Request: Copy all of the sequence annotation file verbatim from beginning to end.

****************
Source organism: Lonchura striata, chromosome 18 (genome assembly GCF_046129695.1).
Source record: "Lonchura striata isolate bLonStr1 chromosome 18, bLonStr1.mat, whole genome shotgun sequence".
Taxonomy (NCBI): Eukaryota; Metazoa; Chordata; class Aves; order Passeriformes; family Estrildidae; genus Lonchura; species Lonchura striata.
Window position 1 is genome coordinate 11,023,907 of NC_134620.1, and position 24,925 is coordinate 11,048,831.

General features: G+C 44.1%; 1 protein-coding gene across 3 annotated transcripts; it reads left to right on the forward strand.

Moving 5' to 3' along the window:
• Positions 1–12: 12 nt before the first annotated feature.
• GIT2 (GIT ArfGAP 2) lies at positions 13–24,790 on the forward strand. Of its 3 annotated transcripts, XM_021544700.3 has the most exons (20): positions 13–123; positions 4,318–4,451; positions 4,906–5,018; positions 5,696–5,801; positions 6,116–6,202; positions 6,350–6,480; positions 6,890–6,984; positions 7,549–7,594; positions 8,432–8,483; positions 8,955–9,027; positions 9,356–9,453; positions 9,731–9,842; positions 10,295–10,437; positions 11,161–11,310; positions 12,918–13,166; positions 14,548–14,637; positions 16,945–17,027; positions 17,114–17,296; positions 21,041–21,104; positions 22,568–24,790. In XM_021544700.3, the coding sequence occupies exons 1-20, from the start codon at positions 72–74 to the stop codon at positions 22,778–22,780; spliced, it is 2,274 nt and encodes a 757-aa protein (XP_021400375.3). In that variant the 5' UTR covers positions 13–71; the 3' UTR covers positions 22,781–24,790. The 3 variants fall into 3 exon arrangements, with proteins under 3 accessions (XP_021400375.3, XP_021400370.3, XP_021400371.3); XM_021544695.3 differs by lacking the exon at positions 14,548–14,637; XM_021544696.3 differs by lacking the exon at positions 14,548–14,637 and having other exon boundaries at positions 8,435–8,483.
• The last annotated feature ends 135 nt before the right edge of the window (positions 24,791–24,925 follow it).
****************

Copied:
Source organism: Lonchura striata, chromosome 18 (genome assembly GCF_046129695.1).
Source record: "Lonchura striata isolate bLonStr1 chromosome 18, bLonStr1.mat, whole genome shotgun sequence".
Taxonomy (NCBI): Eukaryota; Metazoa; Chordata; class Aves; order Passeriformes; family Estrildidae; genus Lonchura; species Lonchura striata.
Window position 1 is genome coordinate 11,023,907 of NC_134620.1, and position 24,925 is coordinate 11,048,831.

General features: G+C 44.1%; 1 protein-coding gene across 3 annotated transcripts; it reads left to right on the forward strand.

Moving 5' to 3' along the window:
• Positions 1–12: 12 nt before the first annotated feature.
• GIT2 (GIT ArfGAP 2) lies at positions 13–24,790 on the forward strand. Of its 3 annotated transcripts, XM_021544700.3 has the most exons (20): positions 13–123; positions 4,318–4,451; positions 4,906–5,018; positions 5,696–5,801; positions 6,116–6,202; positions 6,350–6,480; positions 6,890–6,984; positions 7,549–7,594; positions 8,432–8,483; positions 8,955–9,027; positions 9,356–9,453; positions 9,731–9,842; positions 10,295–10,437; positions 11,161–11,310; positions 12,918–13,166; positions 14,548–14,637; positions 16,945–17,027; positions 17,114–17,296; positions 21,041–21,104; positions 22,568–24,790. In XM_021544700.3, the coding sequence occupies exons 1-20, from the start codon at positions 72–74 to the stop codon at positions 22,778–22,780; spliced, it is 2,274 nt and encodes a 757-aa protein (XP_021400375.3). In that variant the 5' UTR covers positions 13–71; the 3' UTR covers positions 22,781–24,790. The 3 variants fall into 3 exon arrangements, with proteins under 3 accessions (XP_021400375.3, XP_021400370.3, XP_021400371.3); XM_021544695.3 differs by lacking the exon at positions 14,548–14,637; XM_021544696.3 differs by lacking the exon at positions 14,548–14,637 and having other exon boundaries at positions 8,435–8,483.
• The last annotated feature ends 135 nt before the right edge of the window (positions 24,791–24,925 follow it).